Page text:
The message ended. Anne pressed the archive button, and then stood up out of the chair. She stretched her arms over her head and yawned, then she walked groggily back to her bedroom. Inside, the walls were painted sky blue, her furniture and bed frame had tiki masks carved into the wood, and a tropical plant sat on either side of her headboard. When she had decided on the décor of the room, she wanted something that would remind her of her vacation in Costa Rica when she was a little girl. She later commented that it was hard to establish that when you could hear trucks downshifting on the highway right outside your window.
She changed into her pajamas and went back into the living room. She reached over to her lamp to turn it off, but she stopped short. She stood bent over, her hand on the lamp. Her eyes scanned the apartment. She noticed the dust collecting on her entertainment center; she hadn’t cleaned in a few weeks. There was clutter all over it as well. Her desk was littered with papers, and she probably didn’t need half of them anyway. She remembered the dishes piled up in her kitchen. What with her work hours increasing at the Carraba’s, she got home late, and didn’t feel like washing them.
She realized that her apartment was a complete wreck. And she wondered how she kept herself from becoming a complete wreck.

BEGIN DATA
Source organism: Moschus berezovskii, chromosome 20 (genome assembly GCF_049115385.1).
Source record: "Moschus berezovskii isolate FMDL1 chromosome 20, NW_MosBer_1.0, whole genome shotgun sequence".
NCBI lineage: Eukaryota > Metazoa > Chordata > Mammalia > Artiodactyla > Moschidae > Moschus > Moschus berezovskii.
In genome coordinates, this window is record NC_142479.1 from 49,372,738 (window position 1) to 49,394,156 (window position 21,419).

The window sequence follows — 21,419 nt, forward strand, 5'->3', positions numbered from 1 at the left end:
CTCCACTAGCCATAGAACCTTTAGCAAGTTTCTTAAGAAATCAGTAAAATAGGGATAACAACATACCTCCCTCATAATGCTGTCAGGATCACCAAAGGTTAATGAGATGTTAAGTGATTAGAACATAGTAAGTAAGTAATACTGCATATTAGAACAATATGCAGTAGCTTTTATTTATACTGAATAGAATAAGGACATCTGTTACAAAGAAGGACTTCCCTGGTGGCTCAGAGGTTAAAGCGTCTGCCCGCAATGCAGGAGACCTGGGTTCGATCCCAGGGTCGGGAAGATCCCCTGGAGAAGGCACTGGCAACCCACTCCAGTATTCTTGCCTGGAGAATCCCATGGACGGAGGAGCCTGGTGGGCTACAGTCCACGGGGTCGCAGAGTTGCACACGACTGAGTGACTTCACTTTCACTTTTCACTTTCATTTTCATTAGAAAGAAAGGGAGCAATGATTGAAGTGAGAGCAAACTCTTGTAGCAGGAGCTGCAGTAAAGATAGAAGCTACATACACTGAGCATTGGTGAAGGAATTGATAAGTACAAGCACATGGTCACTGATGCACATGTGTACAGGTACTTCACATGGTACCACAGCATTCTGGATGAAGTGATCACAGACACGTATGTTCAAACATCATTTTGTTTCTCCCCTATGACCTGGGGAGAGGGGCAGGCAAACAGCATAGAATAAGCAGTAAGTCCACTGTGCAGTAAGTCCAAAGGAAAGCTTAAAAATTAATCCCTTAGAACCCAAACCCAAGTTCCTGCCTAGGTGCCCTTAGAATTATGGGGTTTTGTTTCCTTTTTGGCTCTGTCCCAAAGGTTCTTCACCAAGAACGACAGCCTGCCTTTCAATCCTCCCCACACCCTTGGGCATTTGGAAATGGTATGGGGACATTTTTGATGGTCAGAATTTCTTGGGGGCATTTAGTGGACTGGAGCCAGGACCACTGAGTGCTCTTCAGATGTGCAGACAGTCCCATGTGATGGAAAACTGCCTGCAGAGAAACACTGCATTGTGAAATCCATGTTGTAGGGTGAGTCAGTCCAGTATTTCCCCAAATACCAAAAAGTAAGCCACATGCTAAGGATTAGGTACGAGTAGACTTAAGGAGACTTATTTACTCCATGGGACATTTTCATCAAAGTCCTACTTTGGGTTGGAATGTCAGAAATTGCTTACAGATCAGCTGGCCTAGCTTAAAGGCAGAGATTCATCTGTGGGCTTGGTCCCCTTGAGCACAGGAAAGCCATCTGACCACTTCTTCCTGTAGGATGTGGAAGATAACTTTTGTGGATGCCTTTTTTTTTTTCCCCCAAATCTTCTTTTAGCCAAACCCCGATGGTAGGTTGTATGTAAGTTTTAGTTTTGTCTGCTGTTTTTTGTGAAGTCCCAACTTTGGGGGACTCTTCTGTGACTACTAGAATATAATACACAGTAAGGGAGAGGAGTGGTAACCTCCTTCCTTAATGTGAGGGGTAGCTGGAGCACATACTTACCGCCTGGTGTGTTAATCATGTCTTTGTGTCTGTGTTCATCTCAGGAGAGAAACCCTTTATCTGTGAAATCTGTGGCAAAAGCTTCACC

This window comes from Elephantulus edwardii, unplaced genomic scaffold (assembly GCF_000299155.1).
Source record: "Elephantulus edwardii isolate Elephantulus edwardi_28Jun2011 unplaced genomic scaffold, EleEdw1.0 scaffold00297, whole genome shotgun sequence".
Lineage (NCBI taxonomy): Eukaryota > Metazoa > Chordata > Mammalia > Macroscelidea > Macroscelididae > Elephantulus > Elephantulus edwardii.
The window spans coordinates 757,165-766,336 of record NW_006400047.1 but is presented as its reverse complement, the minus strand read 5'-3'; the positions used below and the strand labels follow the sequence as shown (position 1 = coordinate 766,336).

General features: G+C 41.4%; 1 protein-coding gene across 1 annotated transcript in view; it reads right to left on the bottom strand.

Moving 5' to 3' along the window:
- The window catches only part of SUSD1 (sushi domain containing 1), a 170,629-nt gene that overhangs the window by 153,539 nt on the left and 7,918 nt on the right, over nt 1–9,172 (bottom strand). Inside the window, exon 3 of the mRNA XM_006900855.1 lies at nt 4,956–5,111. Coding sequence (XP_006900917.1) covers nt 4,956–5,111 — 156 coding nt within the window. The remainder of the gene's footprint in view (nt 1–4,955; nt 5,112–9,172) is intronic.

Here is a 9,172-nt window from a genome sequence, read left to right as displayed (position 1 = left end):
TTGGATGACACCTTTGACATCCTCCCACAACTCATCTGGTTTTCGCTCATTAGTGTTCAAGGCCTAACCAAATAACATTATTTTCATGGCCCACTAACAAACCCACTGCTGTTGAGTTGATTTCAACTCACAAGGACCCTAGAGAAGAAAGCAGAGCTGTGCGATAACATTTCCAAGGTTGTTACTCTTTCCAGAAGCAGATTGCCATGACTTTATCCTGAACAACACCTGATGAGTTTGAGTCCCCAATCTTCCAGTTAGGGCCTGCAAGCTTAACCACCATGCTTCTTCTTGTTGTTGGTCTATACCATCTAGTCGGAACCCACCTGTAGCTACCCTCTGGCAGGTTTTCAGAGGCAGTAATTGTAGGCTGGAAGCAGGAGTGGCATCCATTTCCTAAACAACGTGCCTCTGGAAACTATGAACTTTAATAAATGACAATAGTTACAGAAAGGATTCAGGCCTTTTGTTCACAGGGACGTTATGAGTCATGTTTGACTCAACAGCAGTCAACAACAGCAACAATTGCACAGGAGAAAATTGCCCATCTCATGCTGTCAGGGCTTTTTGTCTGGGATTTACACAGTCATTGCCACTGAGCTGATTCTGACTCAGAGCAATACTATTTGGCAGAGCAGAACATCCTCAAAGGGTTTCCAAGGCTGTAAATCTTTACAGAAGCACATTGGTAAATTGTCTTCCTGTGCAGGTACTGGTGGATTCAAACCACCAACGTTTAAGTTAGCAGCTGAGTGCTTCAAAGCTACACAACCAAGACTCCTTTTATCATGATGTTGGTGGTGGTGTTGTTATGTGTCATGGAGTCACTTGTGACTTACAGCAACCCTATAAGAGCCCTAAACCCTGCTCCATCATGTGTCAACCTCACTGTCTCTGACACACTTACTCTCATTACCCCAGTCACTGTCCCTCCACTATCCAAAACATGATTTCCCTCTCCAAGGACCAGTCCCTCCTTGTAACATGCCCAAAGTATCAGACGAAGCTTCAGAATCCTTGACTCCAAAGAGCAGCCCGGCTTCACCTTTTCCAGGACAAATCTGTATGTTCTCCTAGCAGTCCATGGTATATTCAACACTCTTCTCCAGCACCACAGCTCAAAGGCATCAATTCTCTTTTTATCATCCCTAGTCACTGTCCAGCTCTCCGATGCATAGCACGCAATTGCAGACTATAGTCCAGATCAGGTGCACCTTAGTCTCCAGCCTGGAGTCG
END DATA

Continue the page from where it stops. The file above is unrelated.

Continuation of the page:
“It’s because I’m too darn tough,” she thought. She looked back to the lamp and twisted the knob, turning off the bulb.
She walked in darkness to her bedroom, yawning again. She reached the bed and pulled down the covers, climbed into bed, and pulled them back up again. Then she closed her eyes, trying to fall asleep quickly.
But she couldn’t.
She had been living in this apartment for a long time, and she loved it at first. But for the past few months, it didn’t feel like home anymore. She worked at a restaurant for eight hours a day, and during that time she saw dozens of people, including a few stupid guys that would try and hit on her. After those long eight hours, she used to be happy to finish the day.
But now, when she went home, the chaos only continued. Her sister called her every day and cried about her divorce. Her landlord yelled at her to pay a rent she couldn’t pay through no fault of her own. And coupled with the mess her apartment was becoming, and the never-ending noise of the city, it was becoming more stressful than work.
Her apartment wasn’t home… it was just another place of stress.
She grumbled as she tossed onto her side. Her house was a mess. Her landlord badgered her and called her ‘pretty butt’. Her job didn’t pay enough. Aside from Jill and her mother, her life was hell.
“Well,” she thought sarcastically, “at least I got a new book.”